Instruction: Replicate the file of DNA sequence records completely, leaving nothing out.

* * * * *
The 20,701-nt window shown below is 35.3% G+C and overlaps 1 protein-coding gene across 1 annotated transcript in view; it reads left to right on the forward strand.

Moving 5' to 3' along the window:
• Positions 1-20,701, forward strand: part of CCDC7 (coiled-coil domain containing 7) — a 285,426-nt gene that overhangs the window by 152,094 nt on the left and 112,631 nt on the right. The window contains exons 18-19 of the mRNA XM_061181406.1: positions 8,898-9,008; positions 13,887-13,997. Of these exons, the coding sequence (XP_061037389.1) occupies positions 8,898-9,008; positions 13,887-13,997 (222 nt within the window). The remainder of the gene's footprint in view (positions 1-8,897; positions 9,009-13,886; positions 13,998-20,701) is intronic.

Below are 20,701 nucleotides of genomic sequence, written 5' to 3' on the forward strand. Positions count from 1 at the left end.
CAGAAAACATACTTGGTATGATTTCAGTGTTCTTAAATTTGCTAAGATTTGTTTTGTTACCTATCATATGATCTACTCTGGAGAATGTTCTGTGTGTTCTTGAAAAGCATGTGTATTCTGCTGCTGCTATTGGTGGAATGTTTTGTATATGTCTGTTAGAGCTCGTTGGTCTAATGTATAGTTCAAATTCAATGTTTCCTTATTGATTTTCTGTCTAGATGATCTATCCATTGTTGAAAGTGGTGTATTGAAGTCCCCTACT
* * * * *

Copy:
The 20,701-nt window shown below is 35.3% G+C and overlaps 1 protein-coding gene across 1 annotated transcript in view; it reads left to right on the forward strand.

Moving 5' to 3' along the window:
• Positions 1-20,701, forward strand: part of CCDC7 (coiled-coil domain containing 7) — a 285,426-nt gene that overhangs the window by 152,094 nt on the left and 112,631 nt on the right. The window contains exons 18-19 of the mRNA XM_061181406.1: positions 8,898-9,008; positions 13,887-13,997. Of these exons, the coding sequence (XP_061037389.1) occupies positions 8,898-9,008; positions 13,887-13,997 (222 nt within the window). The remainder of the gene's footprint in view (positions 1-8,897; positions 9,009-13,886; positions 13,998-20,701) is intronic.

Below are 20,701 nucleotides of genomic sequence, written 5' to 3' on the forward strand. Positions count from 1 at the left end.
CAGAAAACATACTTGGTATGATTTCAGTGTTCTTAAATTTGCTAAGATTTGTTTTGTTACCTATCATATGATCTACTCTGGAGAATGTTCTGTGTGTTCTTGAAAAGCATGTGTATTCTGCTGCTGCTATTGGTGGAATGTTTTGTATATGTCTGTTAGAGCTCGTTGGTCTAATGTATAGTTCAAATTCAATGTTTCCTTATTGATTTTCTGTCTAGATGATCTATCCATTGTTGAAAGTGGTGTATTGAAGTCCCCTACT